The muon spectrometer is made up of several thousand chambers and is the outermost layer of the ATLAS detector. It identifies and measures the momentum of muons that fly out of the collision point. Key to this is a precise understanding of the muon spectrometer’s geometry.
At small scales, the geometry of the muon spectrometer is almost constantly changing, albeit slowly. Small temperature variations make the chambers and their support structures contract, expand and deform. Further, some of the chambers are mounted on the ATLAS toroid magnets, which themselves can occasionally move and deform.
The muon spectrometer is therefore equipped with an optical alignment system that monitors in real time the positions of chambers relative to each other and to calibrated reference objects in the detector, as well as their deformations. This information can be combined with data from muon tracks in order to fully understand the muon spectrometer’s position.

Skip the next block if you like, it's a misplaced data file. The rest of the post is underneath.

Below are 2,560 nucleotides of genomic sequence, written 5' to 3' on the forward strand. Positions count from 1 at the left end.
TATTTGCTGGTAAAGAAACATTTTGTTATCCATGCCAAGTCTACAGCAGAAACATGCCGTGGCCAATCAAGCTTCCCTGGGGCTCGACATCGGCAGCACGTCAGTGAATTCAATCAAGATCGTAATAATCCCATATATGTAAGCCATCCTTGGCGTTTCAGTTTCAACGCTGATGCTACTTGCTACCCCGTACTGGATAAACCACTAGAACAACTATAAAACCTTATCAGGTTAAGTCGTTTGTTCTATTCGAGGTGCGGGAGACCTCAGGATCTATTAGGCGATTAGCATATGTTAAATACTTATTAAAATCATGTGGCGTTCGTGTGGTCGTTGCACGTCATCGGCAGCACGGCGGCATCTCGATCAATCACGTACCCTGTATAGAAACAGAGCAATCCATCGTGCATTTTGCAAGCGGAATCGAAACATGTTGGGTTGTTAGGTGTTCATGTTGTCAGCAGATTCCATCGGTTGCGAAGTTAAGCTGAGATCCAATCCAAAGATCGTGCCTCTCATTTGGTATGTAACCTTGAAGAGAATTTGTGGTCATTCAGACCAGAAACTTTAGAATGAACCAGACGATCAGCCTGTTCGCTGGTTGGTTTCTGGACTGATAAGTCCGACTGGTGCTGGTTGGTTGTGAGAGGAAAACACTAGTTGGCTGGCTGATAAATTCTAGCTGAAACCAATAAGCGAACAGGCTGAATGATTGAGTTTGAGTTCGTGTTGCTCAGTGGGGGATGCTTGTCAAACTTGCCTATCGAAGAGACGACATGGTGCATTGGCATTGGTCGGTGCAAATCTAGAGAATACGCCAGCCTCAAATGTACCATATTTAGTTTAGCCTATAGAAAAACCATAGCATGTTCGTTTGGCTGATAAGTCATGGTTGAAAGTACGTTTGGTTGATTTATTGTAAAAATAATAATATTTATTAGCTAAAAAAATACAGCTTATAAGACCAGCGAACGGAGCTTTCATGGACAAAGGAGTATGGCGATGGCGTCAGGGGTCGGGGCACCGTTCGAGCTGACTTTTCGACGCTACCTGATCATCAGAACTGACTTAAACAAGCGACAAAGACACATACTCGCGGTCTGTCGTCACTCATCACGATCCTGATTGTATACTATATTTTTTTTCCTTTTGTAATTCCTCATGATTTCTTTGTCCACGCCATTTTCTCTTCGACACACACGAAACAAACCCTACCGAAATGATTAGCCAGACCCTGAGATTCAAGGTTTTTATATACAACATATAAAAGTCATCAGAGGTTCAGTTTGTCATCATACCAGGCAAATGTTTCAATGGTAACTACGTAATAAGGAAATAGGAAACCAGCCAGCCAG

But when new chambers are added or existing ones repaired, the spatial relationship between the alignment sensors and active detector elements is altered. Such changes require the entire muon spectrometer to be realigned.
ATLAS physicists implemented a new alignment procedure for the data-taking periods of 2017 and 2018. The resulting alignment is almost – but not quite – perfect. Judging from observed deviations, the alignment is accurate to around 50 μm in a large part of the spectrometer volume, with some slightly poorer regions being closer to 100 μm.
In other words: the entire muon spectrometer has been kept aligned to better than the diameter of a human hair. Such incredible precision is key to an experiment’s success, as evidenced by the excellent ATLAS results from Run 2 data.
Read the full ATLAS Experiment Briefing to learn more.